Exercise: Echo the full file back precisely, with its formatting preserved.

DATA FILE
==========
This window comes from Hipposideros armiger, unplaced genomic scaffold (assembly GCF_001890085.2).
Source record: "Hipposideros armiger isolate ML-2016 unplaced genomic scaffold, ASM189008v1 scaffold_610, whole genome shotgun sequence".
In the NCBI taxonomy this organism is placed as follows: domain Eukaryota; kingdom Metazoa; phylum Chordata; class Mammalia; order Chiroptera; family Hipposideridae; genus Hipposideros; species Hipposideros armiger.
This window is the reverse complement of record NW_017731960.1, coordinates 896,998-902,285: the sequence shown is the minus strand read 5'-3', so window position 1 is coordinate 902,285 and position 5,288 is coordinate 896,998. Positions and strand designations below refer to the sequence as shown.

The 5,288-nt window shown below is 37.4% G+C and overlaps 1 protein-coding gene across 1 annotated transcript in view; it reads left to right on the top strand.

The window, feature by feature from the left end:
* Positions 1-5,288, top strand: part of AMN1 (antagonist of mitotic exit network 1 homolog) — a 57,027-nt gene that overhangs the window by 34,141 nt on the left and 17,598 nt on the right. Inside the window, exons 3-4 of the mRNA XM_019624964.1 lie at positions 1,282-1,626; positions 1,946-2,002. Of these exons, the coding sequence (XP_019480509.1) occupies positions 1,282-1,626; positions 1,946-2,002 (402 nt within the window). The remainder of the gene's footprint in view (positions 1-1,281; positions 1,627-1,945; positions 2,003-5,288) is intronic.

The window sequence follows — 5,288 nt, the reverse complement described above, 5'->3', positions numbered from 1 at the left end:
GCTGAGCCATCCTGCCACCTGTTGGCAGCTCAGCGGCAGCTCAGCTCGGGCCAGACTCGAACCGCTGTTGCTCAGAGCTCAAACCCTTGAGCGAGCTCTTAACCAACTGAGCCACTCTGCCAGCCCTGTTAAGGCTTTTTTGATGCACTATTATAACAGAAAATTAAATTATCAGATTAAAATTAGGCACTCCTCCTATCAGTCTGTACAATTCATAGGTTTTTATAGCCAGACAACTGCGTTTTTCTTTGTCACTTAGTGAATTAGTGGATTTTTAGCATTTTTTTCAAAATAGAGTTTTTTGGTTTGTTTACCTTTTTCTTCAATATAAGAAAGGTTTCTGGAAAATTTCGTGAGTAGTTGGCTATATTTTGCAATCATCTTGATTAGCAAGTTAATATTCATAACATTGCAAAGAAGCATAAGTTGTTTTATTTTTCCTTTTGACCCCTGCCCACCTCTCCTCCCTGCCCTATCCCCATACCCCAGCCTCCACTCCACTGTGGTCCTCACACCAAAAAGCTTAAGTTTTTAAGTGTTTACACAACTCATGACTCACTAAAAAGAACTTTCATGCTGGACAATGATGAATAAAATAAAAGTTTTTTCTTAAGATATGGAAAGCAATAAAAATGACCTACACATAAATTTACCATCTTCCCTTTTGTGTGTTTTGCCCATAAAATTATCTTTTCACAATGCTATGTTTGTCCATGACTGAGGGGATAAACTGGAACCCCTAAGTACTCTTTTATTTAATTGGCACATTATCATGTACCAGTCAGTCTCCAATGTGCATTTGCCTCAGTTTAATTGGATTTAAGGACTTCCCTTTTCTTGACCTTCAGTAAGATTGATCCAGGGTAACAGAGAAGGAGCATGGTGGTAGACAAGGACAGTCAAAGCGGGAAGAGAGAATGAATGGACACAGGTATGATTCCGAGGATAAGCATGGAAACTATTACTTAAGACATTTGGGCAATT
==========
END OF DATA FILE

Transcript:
This window comes from Hipposideros armiger, unplaced genomic scaffold (assembly GCF_001890085.2).
Source record: "Hipposideros armiger isolate ML-2016 unplaced genomic scaffold, ASM189008v1 scaffold_610, whole genome shotgun sequence".
In the NCBI taxonomy this organism is placed as follows: domain Eukaryota; kingdom Metazoa; phylum Chordata; class Mammalia; order Chiroptera; family Hipposideridae; genus Hipposideros; species Hipposideros armiger.
This window is the reverse complement of record NW_017731960.1, coordinates 896,998-902,285: the sequence shown is the minus strand read 5'-3', so window position 1 is coordinate 902,285 and position 5,288 is coordinate 896,998. Positions and strand designations below refer to the sequence as shown.

The 5,288-nt window shown below is 37.4% G+C and overlaps 1 protein-coding gene across 1 annotated transcript in view; it reads left to right on the top strand.

The window, feature by feature from the left end:
* Positions 1-5,288, top strand: part of AMN1 (antagonist of mitotic exit network 1 homolog) — a 57,027-nt gene that overhangs the window by 34,141 nt on the left and 17,598 nt on the right. Inside the window, exons 3-4 of the mRNA XM_019624964.1 lie at positions 1,282-1,626; positions 1,946-2,002. Of these exons, the coding sequence (XP_019480509.1) occupies positions 1,282-1,626; positions 1,946-2,002 (402 nt within the window). The remainder of the gene's footprint in view (positions 1-1,281; positions 1,627-1,945; positions 2,003-5,288) is intronic.

The window sequence follows — 5,288 nt, the reverse complement described above, 5'->3', positions numbered from 1 at the left end:
GCTGAGCCATCCTGCCACCTGTTGGCAGCTCAGCGGCAGCTCAGCTCGGGCCAGACTCGAACCGCTGTTGCTCAGAGCTCAAACCCTTGAGCGAGCTCTTAACCAACTGAGCCACTCTGCCAGCCCTGTTAAGGCTTTTTTGATGCACTATTATAACAGAAAATTAAATTATCAGATTAAAATTAGGCACTCCTCCTATCAGTCTGTACAATTCATAGGTTTTTATAGCCAGACAACTGCGTTTTTCTTTGTCACTTAGTGAATTAGTGGATTTTTAGCATTTTTTTCAAAATAGAGTTTTTTGGTTTGTTTACCTTTTTCTTCAATATAAGAAAGGTTTCTGGAAAATTTCGTGAGTAGTTGGCTATATTTTGCAATCATCTTGATTAGCAAGTTAATATTCATAACATTGCAAAGAAGCATAAGTTGTTTTATTTTTCCTTTTGACCCCTGCCCACCTCTCCTCCCTGCCCTATCCCCATACCCCAGCCTCCACTCCACTGTGGTCCTCACACCAAAAAGCTTAAGTTTTTAAGTGTTTACACAACTCATGACTCACTAAAAAGAACTTTCATGCTGGACAATGATGAATAAAATAAAAGTTTTTTCTTAAGATATGGAAAGCAATAAAAATGACCTACACATAAATTTACCATCTTCCCTTTTGTGTGTTTTGCCCATAAAATTATCTTTTCACAATGCTATGTTTGTCCATGACTGAGGGGATAAACTGGAACCCCTAAGTACTCTTTTATTTAATTGGCACATTATCATGTACCAGTCAGTCTCCAATGTGCATTTGCCTCAGTTTAATTGGATTTAAGGACTTCCCTTTTCTTGACCTTCAGTAAGATTGATCCAGGGTAACAGAGAAGGAGCATGGTGGTAGACAAGGACAGTCAAAGCGGGAAGAGAGAATGAATGGACACAGGTATGATTCCGAGGATAAGCATGGAAACTATTACTTAAGACATTTGGGCAATT